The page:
Roche: 'One of the Irish fans made me laugh'
'Go on Nico, I loved your book!'' they shouted
As my room-mate Roman Kreuziger was up early to check out the time trial course before today's stage, I got up too and sat down to breakfast with him this morning.
Wednesday, July 17 – Stage 17: Embrun to Chorges, 32km Individual Time Trial
While he's under no pressure to win this Tour, Roman seems to be in the shape of his life and began today in fourth place overall, 11 seconds behind our Saxo-Tinkoff team leader Alberto Contador and 14 seconds off Dutchman Bauke Mollema's second place.
Like the rest of us, Roman was brought to this Tour to help Alberto to win it, so to be in such a good position with five days left is a bonus. Knowing that a good time trial would lift him into a dream podium placing on the Tour de France, I could see that Roman was a little bit nervous this morning.
While today's stage was very important for Alberto and Roman, for me it was just another stage to get through before I'm needed again for the next three mountain stages.
While the guys checked out the course, I hopped on my bike for about 40 minutes on the road near the hotel, relaxing in my room before lunch and heading for the stage start.
We arrived in Embrun quite early and while I was wandering around the team area I met Paul Kimmage, who is doing a daily video diary from the Tour on independent.ie, and we had a five-minute chat.
As my old Ag2r team bus was parked beside ours, I popped in next door to say hello to some of the guys who had been my team-mates over the previous four years. I'd heard that their team leader Jean-Christophe Peraud, who was ninth overall this morning, had broken his collarbone in the warm-up and wanted to wish him well.
Although he was away being treated by the doctors, the guys told me he would still ride the time trial.
After a cup of coffee with the guys, I went back onto my own bus, got changed and warmed up. With two second-category climbs featuring in today's race against the clock, I used a normal road bike with normal climbing wheels. The only thing extra that I did was add a pair of tri-bars and a 54-tooth front chain-ring for the second descent to the finish.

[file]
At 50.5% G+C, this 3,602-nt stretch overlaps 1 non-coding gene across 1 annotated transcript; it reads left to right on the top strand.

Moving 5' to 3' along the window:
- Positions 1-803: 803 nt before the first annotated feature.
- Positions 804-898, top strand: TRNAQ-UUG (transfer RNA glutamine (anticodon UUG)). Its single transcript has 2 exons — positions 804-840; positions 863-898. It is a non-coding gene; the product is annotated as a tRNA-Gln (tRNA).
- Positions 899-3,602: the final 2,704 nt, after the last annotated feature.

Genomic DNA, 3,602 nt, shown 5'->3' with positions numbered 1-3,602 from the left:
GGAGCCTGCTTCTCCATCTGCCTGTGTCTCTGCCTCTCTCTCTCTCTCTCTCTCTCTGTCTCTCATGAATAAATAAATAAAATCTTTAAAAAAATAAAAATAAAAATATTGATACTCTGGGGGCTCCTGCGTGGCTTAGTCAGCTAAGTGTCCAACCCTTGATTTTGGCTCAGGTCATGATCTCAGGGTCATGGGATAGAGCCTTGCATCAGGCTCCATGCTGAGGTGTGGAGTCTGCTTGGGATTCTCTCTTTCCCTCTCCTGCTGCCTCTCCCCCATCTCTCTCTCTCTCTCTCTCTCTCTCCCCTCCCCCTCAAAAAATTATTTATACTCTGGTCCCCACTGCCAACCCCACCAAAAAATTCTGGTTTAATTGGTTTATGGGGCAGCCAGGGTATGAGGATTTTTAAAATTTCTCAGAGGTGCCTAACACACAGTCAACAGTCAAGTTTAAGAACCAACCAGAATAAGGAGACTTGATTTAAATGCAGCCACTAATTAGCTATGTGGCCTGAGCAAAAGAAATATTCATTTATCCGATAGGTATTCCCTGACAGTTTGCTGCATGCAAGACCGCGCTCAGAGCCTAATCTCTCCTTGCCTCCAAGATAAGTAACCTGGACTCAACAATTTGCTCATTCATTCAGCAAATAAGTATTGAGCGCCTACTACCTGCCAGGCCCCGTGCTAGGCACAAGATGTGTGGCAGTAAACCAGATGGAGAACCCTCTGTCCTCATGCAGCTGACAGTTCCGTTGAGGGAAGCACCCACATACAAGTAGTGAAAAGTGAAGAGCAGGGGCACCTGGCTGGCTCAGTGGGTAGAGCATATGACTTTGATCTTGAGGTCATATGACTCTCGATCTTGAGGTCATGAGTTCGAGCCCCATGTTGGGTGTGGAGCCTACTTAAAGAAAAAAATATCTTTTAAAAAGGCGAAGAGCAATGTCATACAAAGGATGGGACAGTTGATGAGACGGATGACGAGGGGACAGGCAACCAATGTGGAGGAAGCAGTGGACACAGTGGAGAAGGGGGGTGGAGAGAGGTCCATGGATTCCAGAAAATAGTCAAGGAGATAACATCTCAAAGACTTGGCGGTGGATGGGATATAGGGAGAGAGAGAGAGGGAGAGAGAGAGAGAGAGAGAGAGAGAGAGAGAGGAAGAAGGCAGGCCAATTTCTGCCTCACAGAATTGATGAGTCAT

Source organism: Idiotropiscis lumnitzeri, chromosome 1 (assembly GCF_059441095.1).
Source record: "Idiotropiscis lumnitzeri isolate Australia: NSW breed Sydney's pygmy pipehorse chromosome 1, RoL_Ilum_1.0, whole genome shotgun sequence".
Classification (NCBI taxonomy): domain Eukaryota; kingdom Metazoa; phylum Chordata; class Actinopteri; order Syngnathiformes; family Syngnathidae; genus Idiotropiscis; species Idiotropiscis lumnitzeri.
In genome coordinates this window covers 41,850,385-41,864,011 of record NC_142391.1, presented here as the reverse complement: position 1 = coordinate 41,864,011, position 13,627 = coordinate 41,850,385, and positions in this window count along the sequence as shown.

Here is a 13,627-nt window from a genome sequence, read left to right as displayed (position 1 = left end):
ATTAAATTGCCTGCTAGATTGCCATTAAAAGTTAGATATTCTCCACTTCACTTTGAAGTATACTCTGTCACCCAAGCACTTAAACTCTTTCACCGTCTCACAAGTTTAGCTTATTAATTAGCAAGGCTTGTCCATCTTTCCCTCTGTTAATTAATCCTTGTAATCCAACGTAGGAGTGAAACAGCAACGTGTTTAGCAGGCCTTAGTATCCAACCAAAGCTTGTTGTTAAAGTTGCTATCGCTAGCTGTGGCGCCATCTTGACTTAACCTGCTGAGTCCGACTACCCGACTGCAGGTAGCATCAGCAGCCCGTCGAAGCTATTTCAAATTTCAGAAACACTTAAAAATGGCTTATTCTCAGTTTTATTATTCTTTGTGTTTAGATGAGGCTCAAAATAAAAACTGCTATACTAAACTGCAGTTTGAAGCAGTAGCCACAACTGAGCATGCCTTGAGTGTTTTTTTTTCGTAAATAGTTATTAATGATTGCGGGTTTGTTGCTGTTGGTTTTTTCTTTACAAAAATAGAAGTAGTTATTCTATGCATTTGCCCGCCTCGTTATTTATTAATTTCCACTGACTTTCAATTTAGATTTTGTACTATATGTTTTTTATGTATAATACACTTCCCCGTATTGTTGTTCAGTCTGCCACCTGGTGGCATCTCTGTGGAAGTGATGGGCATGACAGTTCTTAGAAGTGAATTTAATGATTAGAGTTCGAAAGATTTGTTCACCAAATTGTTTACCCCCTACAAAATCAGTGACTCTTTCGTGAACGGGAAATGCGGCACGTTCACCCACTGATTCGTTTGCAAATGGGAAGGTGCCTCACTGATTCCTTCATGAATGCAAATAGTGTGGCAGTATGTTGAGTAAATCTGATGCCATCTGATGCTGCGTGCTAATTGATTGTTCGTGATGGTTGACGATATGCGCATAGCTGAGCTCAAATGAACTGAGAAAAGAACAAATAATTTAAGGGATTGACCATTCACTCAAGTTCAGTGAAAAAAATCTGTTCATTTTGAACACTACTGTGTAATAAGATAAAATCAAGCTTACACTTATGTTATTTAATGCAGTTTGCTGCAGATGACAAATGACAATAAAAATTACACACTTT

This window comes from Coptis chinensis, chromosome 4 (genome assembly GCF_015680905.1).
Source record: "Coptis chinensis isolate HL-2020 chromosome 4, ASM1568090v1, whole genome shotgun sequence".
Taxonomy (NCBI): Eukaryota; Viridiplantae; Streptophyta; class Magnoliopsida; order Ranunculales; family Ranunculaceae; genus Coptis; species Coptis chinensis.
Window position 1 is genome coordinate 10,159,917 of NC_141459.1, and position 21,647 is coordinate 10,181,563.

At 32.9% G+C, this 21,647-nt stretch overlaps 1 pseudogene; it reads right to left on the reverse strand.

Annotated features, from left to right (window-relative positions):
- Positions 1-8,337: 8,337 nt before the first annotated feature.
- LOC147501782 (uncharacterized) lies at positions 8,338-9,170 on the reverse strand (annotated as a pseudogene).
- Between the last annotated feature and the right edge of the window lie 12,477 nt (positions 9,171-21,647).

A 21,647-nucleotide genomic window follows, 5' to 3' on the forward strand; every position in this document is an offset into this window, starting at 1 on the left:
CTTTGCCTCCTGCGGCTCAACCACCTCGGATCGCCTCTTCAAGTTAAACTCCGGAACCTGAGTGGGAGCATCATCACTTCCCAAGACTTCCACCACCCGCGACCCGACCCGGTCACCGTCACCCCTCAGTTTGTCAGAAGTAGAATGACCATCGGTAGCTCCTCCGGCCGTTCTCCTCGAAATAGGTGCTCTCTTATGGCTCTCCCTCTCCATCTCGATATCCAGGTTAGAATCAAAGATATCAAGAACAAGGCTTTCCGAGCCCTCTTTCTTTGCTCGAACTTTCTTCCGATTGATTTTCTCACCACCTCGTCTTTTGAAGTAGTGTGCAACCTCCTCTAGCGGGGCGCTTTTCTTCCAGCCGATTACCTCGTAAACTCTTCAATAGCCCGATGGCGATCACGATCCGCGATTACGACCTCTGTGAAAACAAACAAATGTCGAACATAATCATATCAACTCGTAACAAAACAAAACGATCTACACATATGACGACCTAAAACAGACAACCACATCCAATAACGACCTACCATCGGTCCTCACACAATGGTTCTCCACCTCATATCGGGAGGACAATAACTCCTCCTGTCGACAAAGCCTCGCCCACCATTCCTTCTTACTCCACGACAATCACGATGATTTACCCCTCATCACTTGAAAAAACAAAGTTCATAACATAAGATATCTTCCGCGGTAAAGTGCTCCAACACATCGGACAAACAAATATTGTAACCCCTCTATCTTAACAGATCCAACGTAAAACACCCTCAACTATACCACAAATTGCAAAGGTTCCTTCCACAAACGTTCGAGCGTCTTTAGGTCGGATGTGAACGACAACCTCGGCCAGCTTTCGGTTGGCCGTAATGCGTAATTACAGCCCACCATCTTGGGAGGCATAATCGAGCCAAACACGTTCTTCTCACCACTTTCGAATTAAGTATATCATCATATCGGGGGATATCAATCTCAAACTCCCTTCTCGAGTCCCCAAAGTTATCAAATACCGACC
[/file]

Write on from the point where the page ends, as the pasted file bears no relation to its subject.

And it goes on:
Almost straight away I knew that I hadn't recovered too well from my breakaway efforts of yesterday but had some comfort in the knowledge that I didn't have to flog myself. I wasn't going slow but, knowing that Alberto and Roman would need me to be around for as long as possible on the next three mountain stages, I wasn't riding flat out and Ag2r's John Gadret, who had started two minutes behind me, caught me on the top of the final climb.
You may remember him as the team-mate whose head I wanted to put through the window of the team bus a few years ago when he didn't give me a wheel after I punctured. Nowadays we get on fine and today I pulled to the side and let him past as he took a few risks on the descent in a sudden rain shower. He ended the day 23 seconds ahead of me in 33rd place overall.
Once again I was cheered on by a large Irish contingent at the roadside. It has been incredible the support myself and Dan Martin get every day, and while I didn't exactly wave at them on the climbs, I tried to acknowledge every tricolour with a nod at least.
As I was riding past a set of supporters one of them made me laugh by shouting "Go on Nico!" and then as an afterthought, "I loved your book!"
At the finish today, I saw Dolores Usher, who used to be my masseuse when I was younger in Ireland. I tried to ride over to her to say hello but my path was suddenly blocked by media asking me questions, and by the time I got rid of them she had disappeared.
After the stage, I cycled the half-hour trip back to the hotel, and watched the rest of the stage from the comfort of my bed. I have to say I grimaced when I saw Jean-Christophe Peraud landing on the same already-broken collarbone on a greasy corner with just 2km to go. They interviewed my old team manager Vincent Lavenu and you could see how passionate he is about his team. He could hardly speak.
It's hard when you put everything on one guy and fight so hard for two weeks only for him to crash out. Peraud was doing quite a fast time until he hit the deck a second time. It's a pity for him and for the lads on Ag2r who have worked so hard for him.
Alberto and Roman did good time trials today and moved up to second and third place on GC and gave themselves a half-minute or so cushion on fourth-placed Mollema. Watching race leader Chris Froome in the last few kilometres, I hoped he wouldn't beat Alberto's time. It would have been great to have won a stage but it didn't happen. Froome won by nine seconds with Alberto second, so we'll have no glass of wine tonight.
We have three really horrible mountain stages ahead of us now, beginning with tomorrow's double ascent and mountain-top finish at Alpe d'Huez. With 21 steep switchbacks on the 13km-long iconic climb, the only thing I'm looking forward to is the fact that Irish fans have claimed corner number 10 on the Alpe as their own.
While I can't wait for 'Irish Corner' tomorrow, it's going to be mega hard, so don't expect me to wave.